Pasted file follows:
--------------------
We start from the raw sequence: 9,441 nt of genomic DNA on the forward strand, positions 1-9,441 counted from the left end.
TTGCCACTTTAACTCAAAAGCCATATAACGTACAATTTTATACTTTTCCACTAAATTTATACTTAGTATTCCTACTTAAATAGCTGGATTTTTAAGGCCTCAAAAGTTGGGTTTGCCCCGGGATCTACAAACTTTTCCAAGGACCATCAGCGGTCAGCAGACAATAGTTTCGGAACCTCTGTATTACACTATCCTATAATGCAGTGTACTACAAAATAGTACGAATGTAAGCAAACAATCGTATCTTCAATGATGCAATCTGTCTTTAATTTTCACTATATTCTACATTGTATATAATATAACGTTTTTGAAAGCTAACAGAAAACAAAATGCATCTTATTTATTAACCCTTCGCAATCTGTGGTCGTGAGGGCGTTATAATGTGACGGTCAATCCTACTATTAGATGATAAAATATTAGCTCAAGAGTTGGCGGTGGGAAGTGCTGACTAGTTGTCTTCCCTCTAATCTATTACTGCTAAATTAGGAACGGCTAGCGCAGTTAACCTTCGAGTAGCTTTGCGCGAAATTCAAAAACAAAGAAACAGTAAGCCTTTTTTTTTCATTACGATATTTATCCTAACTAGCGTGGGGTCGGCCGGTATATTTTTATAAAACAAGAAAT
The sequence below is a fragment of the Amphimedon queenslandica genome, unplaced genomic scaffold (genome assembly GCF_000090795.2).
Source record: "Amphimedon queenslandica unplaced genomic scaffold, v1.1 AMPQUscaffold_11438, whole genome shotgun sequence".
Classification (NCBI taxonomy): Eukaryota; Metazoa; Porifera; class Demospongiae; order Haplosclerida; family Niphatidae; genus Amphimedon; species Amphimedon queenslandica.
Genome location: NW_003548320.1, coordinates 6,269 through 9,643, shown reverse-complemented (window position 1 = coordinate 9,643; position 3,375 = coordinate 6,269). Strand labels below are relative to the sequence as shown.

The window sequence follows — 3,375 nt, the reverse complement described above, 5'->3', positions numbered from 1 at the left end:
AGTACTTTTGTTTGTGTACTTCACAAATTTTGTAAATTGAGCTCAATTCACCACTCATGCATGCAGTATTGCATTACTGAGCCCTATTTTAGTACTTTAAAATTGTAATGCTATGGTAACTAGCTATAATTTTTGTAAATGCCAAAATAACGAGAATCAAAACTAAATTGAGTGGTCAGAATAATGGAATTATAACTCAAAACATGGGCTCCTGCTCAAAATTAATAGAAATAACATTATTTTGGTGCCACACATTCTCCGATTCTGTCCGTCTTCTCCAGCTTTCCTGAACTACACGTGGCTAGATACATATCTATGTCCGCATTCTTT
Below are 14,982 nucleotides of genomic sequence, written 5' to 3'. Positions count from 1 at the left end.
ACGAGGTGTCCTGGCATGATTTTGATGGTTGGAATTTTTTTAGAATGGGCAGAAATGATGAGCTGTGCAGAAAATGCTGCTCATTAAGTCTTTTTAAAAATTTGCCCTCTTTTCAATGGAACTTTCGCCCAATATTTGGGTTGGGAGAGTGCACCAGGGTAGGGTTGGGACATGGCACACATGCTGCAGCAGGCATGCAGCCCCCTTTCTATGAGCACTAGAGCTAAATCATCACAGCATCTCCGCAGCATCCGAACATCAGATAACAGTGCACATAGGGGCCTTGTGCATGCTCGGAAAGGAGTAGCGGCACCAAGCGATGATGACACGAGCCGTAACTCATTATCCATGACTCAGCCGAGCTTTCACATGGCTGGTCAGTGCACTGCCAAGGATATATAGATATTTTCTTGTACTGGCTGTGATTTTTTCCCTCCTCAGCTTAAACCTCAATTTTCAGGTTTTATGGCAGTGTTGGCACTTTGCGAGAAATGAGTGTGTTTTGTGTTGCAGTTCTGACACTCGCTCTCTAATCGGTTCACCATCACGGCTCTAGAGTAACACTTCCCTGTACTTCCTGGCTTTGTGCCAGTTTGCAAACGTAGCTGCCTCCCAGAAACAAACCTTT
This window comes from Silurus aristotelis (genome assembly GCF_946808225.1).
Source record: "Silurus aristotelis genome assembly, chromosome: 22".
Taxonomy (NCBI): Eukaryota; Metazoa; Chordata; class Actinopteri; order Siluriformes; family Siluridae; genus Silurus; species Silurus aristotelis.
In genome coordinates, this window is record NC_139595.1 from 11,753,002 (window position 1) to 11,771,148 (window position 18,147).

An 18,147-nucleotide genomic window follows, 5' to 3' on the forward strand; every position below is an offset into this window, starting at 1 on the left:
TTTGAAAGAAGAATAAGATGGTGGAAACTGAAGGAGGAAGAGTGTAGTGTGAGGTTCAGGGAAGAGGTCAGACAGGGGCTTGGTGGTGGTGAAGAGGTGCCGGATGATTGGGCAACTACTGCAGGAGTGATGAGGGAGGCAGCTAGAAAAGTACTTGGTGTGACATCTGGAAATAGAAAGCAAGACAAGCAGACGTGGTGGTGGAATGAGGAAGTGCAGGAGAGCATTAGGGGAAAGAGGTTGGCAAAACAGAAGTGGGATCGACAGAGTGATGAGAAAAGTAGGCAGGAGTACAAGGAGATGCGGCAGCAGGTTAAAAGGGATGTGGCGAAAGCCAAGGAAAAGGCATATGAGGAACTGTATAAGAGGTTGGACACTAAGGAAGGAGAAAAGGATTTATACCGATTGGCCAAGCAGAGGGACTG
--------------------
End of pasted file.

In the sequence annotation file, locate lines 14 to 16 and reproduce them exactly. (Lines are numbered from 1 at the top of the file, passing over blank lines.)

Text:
In genome coordinates, this window is record NC_139595.1 from 11,753,002 (window position 1) to 11,771,148 (window position 18,147).

An 18,147-nucleotide genomic window follows, 5' to 3' on the forward strand; every position below is an offset into this window, starting at 1 on the left:
TTTGAAAGAAGAATAAGATGGTGGAAACTGAAGGAGGAAGAGTGTAGTGTGAGGTTCAGGGAAGAGGTCAGACAGGGGCTTGGTGGTGGTGAAGAGGTGCCGGATGATTGGGCAACTACTGCAGGAGTGATGAGGGAGGCAGCTAGAAAAGTACTTGGTGTGACATCTGGAAATAGAAAGCAAGACAAGCAGACGTGGTGGTGGAATGAGGAAGTGCAGGAGAGCATTAGGGGAAAGAGGTTGGCAAAACAGAAGTGGGATCGACAGAGTGATGAGAAAAGTAGGCAGGAGTACAAGGAGATGCGGCAGCAGGTTAAAAGGGATGTGGCGAAAGCCAAGGAAAAGGCATATGAGGAACTGTATAAGAGGTTGGACACTAAGGAAGGAGAAAAGGATTTATACCGATTGGCCAAGCAGAGGGACTG